Program in Marin City using community collaboration as crime prevention

MARIN CITY, Calif. (KGO) -- A stunning drop in crime in one San Francisco Bay Area county is happening because of the vision of one woman who inspired her community. She pulled together a large coalition of services to create change, and, that change includes law enforcement.

The Phoenix Project in Marin County is Building a Better Bay Area.

The founder of the program is Felecia Gaston. She says one of the first young men to participate in the Phoenix Project is Shannon Bynum, Jr. She says he had been in and out of the legal system and it wasn't for major crimes, but it was enough. He was on probation.

Shannon said that the Phoenix Project case managers wanted him to be on the right path when he turned 18. They asked him if he needed his record expunged-- he said yes. Now, he doesn't have any record at all of his past juvenile encounters with the law.

The Phoenix Project is located in the heart of the housing complex in Marin City, which means it's easy to access. It acts as sort of a second family and connects them with a variety of services that allow them to move forward.

Founder Felecia Gaston says the services can be something small.

"I need my driver's license, I need some clothing for a job interview. I need a bus pass to go to a doctor's appointment."

Gaston says the goal is "community collaboration as crime prevention".

The Marin Housing Authority donates the office space at no charge. The Phoenix Project holds workshops to teach young men everything from how to fill out an application for a job, the importance of keeping a job, how to dress for success, and good manners. ABC7 News' Cheryl Jennings was proud to participate in one of the first mentoring classes.

The Chief of the Marin County Probation Department, Mike Daly, said, "The Phoenix Project has been a total success. Felecia Gaston is a hero. She has almost single-handedly been responsible for decreasing the amount of people on probation in the community, as well as helping people while they're on probation in the community."

But, it wasn't easy to get the Phoenix Project accepted. The Chief Public Defender, Jose Varela, says he recalls a meeting in which he and Cheryl Jennings participated nine or 10 years ago.

"When people were very pessimistic about whether any change could come to Marin City. I'm glad we're here to say yes, the statistics bear out that there's been change in Marin City."

There are statistics from the Marin County Adult Probation Department which show a steady drop in the number of people on probation, adults and juveniles.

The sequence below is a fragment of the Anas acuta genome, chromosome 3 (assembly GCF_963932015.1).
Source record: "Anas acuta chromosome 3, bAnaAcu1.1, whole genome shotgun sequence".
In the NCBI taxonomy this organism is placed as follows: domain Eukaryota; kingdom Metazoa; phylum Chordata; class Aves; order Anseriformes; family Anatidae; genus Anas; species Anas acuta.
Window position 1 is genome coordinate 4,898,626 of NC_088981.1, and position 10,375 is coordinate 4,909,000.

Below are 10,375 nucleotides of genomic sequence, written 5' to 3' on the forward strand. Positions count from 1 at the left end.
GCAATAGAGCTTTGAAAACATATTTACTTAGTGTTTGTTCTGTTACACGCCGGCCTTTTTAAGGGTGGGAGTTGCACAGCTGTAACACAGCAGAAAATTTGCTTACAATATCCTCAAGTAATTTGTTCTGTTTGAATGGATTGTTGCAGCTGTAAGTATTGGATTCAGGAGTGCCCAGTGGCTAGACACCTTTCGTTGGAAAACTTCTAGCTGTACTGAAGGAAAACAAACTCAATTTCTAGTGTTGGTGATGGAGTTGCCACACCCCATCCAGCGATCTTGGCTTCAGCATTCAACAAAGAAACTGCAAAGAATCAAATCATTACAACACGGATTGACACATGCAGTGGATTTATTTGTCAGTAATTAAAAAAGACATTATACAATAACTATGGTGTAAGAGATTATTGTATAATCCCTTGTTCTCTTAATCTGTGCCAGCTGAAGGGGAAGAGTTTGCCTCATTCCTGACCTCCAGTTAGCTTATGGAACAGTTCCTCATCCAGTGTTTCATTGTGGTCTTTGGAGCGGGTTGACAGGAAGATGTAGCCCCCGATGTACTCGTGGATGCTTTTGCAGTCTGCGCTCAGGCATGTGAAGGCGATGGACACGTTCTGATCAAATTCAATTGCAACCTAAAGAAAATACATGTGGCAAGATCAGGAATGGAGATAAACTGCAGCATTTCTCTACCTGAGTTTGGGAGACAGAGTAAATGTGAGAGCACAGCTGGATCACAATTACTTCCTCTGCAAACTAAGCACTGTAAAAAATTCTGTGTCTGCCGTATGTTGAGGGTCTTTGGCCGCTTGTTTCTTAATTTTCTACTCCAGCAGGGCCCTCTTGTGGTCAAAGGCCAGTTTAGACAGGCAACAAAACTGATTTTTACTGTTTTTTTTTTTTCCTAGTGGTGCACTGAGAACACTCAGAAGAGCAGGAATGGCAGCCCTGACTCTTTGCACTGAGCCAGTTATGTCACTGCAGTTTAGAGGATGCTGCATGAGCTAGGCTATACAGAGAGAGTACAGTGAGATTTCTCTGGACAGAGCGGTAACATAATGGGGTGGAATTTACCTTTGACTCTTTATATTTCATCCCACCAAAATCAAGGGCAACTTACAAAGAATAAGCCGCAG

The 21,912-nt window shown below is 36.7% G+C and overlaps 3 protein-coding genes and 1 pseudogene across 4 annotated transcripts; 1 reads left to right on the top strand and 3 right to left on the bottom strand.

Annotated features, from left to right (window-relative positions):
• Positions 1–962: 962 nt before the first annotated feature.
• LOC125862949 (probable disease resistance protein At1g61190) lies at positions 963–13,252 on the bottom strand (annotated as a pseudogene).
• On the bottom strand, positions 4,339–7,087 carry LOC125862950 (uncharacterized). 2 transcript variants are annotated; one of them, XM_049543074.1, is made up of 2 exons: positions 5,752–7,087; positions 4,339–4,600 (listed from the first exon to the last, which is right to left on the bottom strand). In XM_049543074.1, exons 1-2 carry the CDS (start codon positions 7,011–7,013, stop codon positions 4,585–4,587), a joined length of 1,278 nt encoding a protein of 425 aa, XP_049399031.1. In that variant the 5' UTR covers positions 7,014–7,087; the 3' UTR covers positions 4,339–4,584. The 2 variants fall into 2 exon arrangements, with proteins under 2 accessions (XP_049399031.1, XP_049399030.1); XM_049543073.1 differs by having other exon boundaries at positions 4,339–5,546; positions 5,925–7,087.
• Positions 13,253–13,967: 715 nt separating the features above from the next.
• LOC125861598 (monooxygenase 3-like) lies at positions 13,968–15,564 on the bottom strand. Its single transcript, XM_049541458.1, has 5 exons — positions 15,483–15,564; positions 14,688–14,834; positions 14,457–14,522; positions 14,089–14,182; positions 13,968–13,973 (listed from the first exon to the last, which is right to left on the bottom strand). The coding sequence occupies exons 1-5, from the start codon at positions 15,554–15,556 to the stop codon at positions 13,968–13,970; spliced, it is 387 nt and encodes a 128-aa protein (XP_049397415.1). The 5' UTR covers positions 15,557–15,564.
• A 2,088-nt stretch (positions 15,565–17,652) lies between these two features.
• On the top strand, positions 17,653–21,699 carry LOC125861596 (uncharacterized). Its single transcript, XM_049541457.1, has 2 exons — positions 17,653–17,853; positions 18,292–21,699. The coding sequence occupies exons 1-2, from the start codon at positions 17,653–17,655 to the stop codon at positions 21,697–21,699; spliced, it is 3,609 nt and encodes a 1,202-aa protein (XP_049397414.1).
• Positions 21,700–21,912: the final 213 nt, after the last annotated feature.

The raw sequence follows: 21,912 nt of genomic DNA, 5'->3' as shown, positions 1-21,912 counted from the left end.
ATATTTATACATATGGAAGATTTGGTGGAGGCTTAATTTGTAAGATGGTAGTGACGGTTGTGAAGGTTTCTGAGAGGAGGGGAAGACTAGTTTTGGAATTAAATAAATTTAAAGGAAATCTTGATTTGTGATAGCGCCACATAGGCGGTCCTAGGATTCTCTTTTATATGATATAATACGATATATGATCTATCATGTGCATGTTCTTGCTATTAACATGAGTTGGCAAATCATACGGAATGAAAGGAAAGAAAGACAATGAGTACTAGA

Things were drastically different in 2009 according to Gaston.

"Crime was on the rise, assaults, vandalism, robberies at the bus stop. It was important to pull together a team and say, what can we do to help? And law enforcement said we want to help, we want to be involved."

Darrell Roary, a case manager with the Public Defender's office, says people in the community came together at the request of Felecia Gaston. They created a survey to find out what the young men in the community needed.

The survey revealed that a lot of services were needed. So, a collaboration was formed with many community partners who are working every day to help Phoenix Project participants become successful.

Roary was among the first key liaisons between the Phoenix Project, the community and law enforcement.

Gaston said Darrell and two other men who lived in Marin City had been in the system and had changed their lives around, for over 10 years and became outreach workers and mentors.

Roary said, "I try to take my experiences, the things I've gone through and then now reach back and help others who are going some of the same things."

Gaston says the caseworkers check in with the juveniles and adults on a regular basis asking them how they're doing, keeping them going with encouragement, a lot of moral support, nurturing, a lot of mentoring.

The work is so impressive, that Roary and other outreach workers have been hired by the county probation department. It's part of a movement called "Restorative Justice."

Mike Daly, Chief of Adult Probation in Marin County, says his department offers services which supplement those of the Phoenix Project such as cognitive behavioral training and treatment, to change behavior, plus drug and alcohol classes, anger management classes and domestic violence classes.

Those who successfully complete their probation are acknowledged on a "Wall of Change " in the Probation Department.

Daly says his department takes restorative justice even further by offering job training.

"We have a nice construction program going in Marin City that gives people real jobs."

Shannon Bynum, Jr., one of the original Phoenix Project members, is now a father of three and is a highly regarded apprentice at Benjamin Franklin Plumbing in Novato. The company has very strict rules for its employees, according to Operations Manager John Rossi.

"No felonies, drug free, no misdemeanors for seven years, clean driving record, no DUI's. I don't know too much about the program. But I can tell you that if they helped Shannon guide his way to where he is today, they did a very good job because he's a model employee and he's great to work with."

Bynum says he feels he is a better father and better man thanks to the Phoenix Project.

And the founder of the Phoenix Project, Felecia Gaston, says she is "super proud" of all the success stories. She says it's a benefit for the entire county and the community. She says it's prevention at its best.

One final note-- the Phoenix Project collaboration helps at least 150 people a month in Marin City, on a budget of just $250,000 a year. Compare that to the cost of incarcerating just one person for nearly $50,000 a year.

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